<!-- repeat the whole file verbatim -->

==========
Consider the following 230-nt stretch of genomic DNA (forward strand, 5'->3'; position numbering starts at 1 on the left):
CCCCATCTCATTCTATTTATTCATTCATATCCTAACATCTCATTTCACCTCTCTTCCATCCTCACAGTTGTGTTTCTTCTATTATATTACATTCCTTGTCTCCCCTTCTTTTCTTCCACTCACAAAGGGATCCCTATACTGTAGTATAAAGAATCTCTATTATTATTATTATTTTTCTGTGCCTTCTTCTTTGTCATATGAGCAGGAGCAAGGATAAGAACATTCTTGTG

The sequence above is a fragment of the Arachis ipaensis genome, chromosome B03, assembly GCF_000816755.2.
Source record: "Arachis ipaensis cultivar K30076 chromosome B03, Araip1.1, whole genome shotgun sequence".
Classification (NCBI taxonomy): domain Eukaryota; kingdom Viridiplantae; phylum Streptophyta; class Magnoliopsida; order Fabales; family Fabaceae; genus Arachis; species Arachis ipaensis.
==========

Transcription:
Consider the following 230-nt stretch of genomic DNA (forward strand, 5'->3'; position numbering starts at 1 on the left):
CCCCATCTCATTCTATTTATTCATTCATATCCTAACATCTCATTTCACCTCTCTTCCATCCTCACAGTTGTGTTTCTTCTATTATATTACATTCCTTGTCTCCCCTTCTTTTCTTCCACTCACAAAGGGATCCCTATACTGTAGTATAAAGAATCTCTATTATTATTATTATTTTTCTGTGCCTTCTTCTTTGTCATATGAGCAGGAGCAAGGATAAGAACATTCTTGTG

The sequence above is a fragment of the Arachis ipaensis genome, chromosome B03, assembly GCF_000816755.2.
Source record: "Arachis ipaensis cultivar K30076 chromosome B03, Araip1.1, whole genome shotgun sequence".
Classification (NCBI taxonomy): domain Eukaryota; kingdom Viridiplantae; phylum Streptophyta; class Magnoliopsida; order Fabales; family Fabaceae; genus Arachis; species Arachis ipaensis.